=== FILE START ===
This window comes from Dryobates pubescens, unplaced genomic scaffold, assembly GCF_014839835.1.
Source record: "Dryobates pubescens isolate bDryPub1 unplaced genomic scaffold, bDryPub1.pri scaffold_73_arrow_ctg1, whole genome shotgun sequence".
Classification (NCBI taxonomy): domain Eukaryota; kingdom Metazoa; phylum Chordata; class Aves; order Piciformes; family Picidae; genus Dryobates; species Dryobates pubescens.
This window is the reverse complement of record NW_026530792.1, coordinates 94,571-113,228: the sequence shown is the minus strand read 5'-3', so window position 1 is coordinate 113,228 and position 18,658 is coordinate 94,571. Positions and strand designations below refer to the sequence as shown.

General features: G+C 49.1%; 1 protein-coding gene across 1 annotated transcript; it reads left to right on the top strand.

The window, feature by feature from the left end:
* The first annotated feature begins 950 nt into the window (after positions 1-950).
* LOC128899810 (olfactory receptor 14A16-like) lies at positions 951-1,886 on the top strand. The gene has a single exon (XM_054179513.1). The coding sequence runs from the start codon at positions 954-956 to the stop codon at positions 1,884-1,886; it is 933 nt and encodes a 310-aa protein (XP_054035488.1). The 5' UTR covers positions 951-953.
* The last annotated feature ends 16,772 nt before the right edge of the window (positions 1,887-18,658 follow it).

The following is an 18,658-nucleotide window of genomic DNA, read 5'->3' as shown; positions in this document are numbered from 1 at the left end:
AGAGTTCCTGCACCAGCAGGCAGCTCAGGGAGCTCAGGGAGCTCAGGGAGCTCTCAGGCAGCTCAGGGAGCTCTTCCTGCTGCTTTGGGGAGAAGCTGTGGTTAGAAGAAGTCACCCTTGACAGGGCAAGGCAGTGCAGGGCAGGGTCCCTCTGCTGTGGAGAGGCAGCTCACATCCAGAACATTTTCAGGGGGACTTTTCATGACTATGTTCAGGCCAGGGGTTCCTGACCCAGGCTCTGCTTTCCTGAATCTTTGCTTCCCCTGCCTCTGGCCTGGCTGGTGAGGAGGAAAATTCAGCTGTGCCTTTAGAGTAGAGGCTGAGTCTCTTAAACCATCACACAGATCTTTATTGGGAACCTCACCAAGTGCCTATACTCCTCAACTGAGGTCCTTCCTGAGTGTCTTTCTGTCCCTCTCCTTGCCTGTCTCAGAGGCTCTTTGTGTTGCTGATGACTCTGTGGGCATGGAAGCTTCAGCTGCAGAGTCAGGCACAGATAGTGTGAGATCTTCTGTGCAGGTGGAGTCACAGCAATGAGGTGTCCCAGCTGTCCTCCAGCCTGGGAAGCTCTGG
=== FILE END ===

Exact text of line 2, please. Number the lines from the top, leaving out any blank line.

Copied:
Source record: "Dryobates pubescens isolate bDryPub1 unplaced genomic scaffold, bDryPub1.pri scaffold_73_arrow_ctg1, whole genome shotgun sequence".